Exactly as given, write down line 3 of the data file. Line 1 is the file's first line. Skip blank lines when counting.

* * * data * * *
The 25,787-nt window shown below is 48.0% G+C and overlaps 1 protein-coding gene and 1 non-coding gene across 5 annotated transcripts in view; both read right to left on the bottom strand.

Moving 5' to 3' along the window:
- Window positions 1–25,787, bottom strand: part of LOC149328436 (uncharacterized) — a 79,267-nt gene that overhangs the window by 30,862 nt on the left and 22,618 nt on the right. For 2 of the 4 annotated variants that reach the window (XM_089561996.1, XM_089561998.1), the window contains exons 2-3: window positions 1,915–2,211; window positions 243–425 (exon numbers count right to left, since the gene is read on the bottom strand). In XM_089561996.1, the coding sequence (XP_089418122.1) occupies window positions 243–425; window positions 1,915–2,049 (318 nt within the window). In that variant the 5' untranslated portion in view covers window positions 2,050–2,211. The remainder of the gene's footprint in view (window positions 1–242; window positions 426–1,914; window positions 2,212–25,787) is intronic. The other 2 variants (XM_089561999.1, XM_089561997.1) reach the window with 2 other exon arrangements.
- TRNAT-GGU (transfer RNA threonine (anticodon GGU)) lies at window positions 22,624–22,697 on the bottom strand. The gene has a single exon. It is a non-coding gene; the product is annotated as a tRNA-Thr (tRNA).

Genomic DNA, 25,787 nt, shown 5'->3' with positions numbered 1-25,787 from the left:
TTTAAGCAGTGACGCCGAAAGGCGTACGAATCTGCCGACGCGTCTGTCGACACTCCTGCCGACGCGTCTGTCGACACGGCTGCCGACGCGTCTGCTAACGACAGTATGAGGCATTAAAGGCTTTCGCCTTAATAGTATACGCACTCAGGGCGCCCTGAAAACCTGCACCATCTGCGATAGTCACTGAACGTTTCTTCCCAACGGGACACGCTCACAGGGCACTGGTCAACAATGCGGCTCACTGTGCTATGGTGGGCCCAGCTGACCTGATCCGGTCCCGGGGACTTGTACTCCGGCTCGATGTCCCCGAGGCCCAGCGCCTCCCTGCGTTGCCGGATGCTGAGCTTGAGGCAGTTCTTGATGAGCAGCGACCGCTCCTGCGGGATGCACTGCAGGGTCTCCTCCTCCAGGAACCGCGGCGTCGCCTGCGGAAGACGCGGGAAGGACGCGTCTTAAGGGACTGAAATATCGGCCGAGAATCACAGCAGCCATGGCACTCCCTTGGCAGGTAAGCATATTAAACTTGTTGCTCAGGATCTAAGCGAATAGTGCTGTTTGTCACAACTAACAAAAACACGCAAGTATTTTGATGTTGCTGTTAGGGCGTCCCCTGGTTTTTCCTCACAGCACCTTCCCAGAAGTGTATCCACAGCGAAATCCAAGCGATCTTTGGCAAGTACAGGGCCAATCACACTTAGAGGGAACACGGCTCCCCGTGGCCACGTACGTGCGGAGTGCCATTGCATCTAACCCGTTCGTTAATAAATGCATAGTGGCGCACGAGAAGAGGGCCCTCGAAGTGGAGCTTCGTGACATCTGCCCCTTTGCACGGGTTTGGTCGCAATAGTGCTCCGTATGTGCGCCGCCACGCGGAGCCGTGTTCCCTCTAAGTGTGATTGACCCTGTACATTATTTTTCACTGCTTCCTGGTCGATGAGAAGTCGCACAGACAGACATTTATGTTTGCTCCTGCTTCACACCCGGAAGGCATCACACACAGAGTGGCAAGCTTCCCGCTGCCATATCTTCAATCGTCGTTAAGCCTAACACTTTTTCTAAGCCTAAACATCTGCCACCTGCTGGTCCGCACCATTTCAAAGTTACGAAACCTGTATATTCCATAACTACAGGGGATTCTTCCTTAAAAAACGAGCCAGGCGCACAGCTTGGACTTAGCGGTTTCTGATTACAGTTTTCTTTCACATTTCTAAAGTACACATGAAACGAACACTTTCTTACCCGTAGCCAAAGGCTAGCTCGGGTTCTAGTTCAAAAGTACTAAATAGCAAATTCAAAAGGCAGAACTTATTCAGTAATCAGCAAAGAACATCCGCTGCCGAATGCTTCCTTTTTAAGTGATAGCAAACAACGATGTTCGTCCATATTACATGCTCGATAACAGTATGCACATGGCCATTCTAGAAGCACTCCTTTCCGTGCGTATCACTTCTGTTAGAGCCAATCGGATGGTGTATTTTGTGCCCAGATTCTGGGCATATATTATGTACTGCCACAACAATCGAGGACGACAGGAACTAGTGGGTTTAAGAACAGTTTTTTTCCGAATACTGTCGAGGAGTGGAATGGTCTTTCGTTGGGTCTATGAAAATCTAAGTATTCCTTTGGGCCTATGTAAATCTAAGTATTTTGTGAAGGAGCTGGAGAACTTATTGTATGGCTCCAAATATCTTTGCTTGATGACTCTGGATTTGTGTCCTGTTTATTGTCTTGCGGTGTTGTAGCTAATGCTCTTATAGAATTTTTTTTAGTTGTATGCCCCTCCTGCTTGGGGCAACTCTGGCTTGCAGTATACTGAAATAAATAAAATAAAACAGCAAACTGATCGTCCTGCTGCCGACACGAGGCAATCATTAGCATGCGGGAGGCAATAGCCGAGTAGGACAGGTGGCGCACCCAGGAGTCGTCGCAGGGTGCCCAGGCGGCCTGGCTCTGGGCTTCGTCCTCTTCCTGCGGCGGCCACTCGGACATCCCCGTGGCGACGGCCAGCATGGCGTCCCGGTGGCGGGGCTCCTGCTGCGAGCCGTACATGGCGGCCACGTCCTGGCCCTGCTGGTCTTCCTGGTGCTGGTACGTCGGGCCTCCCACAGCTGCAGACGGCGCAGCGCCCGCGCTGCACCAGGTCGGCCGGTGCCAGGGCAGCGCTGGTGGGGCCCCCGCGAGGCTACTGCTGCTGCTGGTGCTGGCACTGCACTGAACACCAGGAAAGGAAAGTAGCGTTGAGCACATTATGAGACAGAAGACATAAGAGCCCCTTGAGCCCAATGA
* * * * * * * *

- Window positions 1–25,787, bottom strand: part of LOC149328436 (uncharacterized) — a 79,267-nt gene that overhangs the window by 30,862 nt on the left and 22,618 nt on the right. For 2 of the 4 annotated variants that reach the window (XM_089561996.1, XM_089561998.1), the window contains exons 2-3: window positions 1,915–2,211; window positions 243–425 (exon numbers count right to left, since the gene is read on the bottom strand). In XM_089561996.1, the coding sequence (XP_089418122.1) occupies window positions 243–425; window positions 1,915–2,049 (318 nt within the window). In that variant the 5' untranslated portion in view covers window positions 2,050–2,211. The remainder of the gene's footprint in view (window positions 1–242; window positions 426–1,914; window positions 2,212–25,787) is intronic. The other 2 variants (XM_089561999.1, XM_089561997.1) reach the window with 2 other exon arrangements.